The West University Place City Council and the Zoning and Planning Commission will hold a joint public hearing at 6:30 p.m. Monday, to hear from residents about a proposed new zoning ordinance for the city’s commercial areas.
The proposed changes apply only to non-single family residential properties in West U.
Reviewing the non-single family zoning district provisions has been a long term goal of City Council. The city engaged the Kendig Keast Collaborative a year ago.
Led by consultant Gary Mitchell of KKC, a team consisting of staff members, the ZPC Commissioners and a steering committee have been working on the proposed changes.
A series of meetings with focus groups were held to obtain community feedback regarding issues that were considered important while completing the review. A preliminary draft was presented to the public during two “town hall” meetings held in September, 2014.
The final draft was presented, including comments obtained from the public, on October 29, 2014. The proposal includes three different groups of changes, including the Town Center Commercial district (TCC), PDD-TH2 district (Kirby Dr) and General Commercial Use changes.
The council’s agenda also includes a request for the approval of spending an additional $4,000 to the law firm of Lowell F. Denton, a San Antonio lawyer who specializes in land use by religious institutions. The council hired Denton late last year, for $10,000, as a consultant on the proposed long-range Municipal Facilities Master Plan. That plan includes proposed real estate transactions between the city of West U and the West University Baptist Church. The church is considering the construction of a new Youth Center, and the city has published a request for proposals that would include the “swap” of land between the church and the city to allow for both the Youth Center and a so-called Super Block for city facilities.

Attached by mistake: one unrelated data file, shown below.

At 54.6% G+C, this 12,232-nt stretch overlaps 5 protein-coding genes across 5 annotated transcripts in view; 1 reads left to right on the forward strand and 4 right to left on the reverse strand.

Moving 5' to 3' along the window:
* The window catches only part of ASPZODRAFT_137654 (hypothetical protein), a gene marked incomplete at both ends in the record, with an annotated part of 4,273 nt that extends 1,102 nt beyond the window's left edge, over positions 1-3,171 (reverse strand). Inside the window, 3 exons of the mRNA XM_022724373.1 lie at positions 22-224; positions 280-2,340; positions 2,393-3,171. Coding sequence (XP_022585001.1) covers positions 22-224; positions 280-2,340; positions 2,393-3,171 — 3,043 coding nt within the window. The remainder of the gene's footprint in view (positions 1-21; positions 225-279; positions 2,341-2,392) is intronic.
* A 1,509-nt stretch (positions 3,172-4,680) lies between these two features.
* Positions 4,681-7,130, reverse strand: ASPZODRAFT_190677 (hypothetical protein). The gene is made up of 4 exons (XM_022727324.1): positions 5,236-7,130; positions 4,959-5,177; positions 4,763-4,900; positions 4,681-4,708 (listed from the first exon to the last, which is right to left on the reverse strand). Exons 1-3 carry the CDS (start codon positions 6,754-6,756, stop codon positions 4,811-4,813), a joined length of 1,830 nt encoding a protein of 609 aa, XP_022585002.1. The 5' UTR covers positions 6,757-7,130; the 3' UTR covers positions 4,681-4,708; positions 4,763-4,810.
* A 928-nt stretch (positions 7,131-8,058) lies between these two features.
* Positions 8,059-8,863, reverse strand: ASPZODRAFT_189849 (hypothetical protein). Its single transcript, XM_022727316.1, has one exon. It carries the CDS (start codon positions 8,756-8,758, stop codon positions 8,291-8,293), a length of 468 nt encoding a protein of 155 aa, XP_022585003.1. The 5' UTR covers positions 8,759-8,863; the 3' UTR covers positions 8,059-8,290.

Also on the council’s agenda is an “emergency” ordinance that would apply to city-owned or operated facilities, except for streets.
The purpose of the ordinance is to provide “a safe, secure and orderly environment for patrons and employees, free from interference or harassment” at city facilities.
The ordinance adds a criminal penalty for violating the ordinance.
“Violation of any rule or order of a responsible official issued in furtherance of this Chapter shall constitute a Class C misdemeanor,” according to the proposed change to the ordinance.